When Jay Powell steps to the podium this week, many of the themes he will speak about regarding the Fed’s decision to lower interest rates for the first time in a decade will sound familiar:
“uncertainty, downside risks to the outlook, inflation shortfalls, insurance and the Fed will continue to take appropriate actions to sustain the recovery”
Over the course of the last 9 months, we have generously shared thoughts and opinions on the Fed, interest rates and a very uneven way forward. We began reading signals of concern from Powell (and were vocal about it) in November of 2018. And when the global markets began to react aggressively toward the end of 2018, coupled with the final and inappropriate hike, we went on record in a methodical way to help navigate one of the biggest U-turns in Fed history.
Some of our thoughts along the way:
December 20, 2018
- Ultimately we believe that base (for the market) will need to come from the Fed as it becomes more apparent their work has gone too far. This is not the same economy we had ten years ago. We are a global market place laden with extreme debt levels, much of it USD denominated and certainly higher in size than 10 years ago
February 2, 2019
- The Fed’s mandate is symmetric. And when pressed about whether the next move in rates was up or down his answer equally clear: that will depend entirely on the data. Without question, although the baseline case for the Fed is constructive for the economy, if the dis-inflationary forces being felt by the market at the moment are real, and more importantly sustained, a shift toward looser policy is plausible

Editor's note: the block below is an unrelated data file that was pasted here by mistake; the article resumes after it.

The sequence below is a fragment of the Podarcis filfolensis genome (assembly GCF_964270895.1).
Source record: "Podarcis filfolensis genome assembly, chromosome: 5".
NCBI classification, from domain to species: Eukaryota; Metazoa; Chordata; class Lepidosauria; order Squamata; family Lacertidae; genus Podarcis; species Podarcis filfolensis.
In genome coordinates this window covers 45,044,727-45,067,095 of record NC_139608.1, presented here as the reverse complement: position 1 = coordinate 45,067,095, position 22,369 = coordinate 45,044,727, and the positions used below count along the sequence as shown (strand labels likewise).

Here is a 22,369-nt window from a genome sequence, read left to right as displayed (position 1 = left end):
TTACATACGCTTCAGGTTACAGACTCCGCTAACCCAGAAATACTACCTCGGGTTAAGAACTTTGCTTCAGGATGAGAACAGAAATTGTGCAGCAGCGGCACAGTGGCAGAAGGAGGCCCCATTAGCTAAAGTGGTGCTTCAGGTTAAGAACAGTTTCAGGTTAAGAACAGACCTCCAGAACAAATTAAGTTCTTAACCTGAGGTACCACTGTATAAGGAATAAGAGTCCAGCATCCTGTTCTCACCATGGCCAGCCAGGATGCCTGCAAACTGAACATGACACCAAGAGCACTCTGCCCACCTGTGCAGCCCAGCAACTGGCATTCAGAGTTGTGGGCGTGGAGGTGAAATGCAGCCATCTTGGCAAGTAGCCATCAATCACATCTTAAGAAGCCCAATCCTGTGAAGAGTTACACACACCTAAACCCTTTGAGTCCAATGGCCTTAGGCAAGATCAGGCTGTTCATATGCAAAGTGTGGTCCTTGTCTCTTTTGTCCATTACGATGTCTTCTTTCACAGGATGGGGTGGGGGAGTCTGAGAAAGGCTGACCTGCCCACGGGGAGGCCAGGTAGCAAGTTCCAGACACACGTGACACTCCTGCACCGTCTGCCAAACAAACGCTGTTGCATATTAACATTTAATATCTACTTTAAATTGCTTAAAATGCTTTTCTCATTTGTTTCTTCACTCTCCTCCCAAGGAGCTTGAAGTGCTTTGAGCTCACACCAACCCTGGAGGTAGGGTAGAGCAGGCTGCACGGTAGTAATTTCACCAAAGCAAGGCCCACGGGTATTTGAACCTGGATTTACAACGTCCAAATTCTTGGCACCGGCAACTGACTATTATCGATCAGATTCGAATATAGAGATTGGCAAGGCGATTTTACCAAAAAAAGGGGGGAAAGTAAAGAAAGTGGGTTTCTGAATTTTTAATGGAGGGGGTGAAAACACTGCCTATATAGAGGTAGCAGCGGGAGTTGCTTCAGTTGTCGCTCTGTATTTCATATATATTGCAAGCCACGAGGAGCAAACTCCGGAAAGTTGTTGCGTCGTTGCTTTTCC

June 5, 2019
- His most recent speech outlines thought on neutral rates moving lower, asustained flattening of the Phillip’s curve and an open mindset to accepting the data while recognizing models can be wrong and require at times more art than science with forward intuition. It supports the case, we believe, for a more proactive v reactive Fed in the context of the current environment.
June 14, 2019
- It is our opinion lower rates are coming from the Fed. We believe that 50-100 basis points (2019-2020) is possible. We don’t expect that all to come this year, although the direction is right and matters.
Why is the Fed easing?
Both the Fed and ECB miscalculated policy in 2018. Heading into the latter part of 2018, normalization was alive and well. Until it wasn’t. The ECB ready to raise rates and the Fed heading to neutral of 3%. The speed and force in which financial conditions came down was lasting.
1) The damage to global markets and financial conditions spilled over into 2019. To us, the chart below tells the picture. One in which the EFF (Effective Funds Rate) watched the sharp decline in 5-year forward, 5-year break-even inflation expectations cross over, head lower and never recover since the last quarter of 2018. The overlay of Europe looks very much the same.
EFF (Effective Fed Funds versus 5-year forward, 5-year inflation break-even)
2) The global outlook has changed. We have spoken about GDP-at Risk (GaR) and a more forward looking Fed. This is not a matter of looking at the data NOW. So much of late has been about the rebound in data. Point taken. However, that is not what the Fed is looking at when formulating current policy. Within the context of their models are risk factors. And those factors are adjusted based on risk to the accuracy of the outlook. The global economy is very bifurcated right now. And to simply ignore the manufacturing recession would be a mistake. It is very difficult to compartmentalize manufacturing from other areas within the global economy.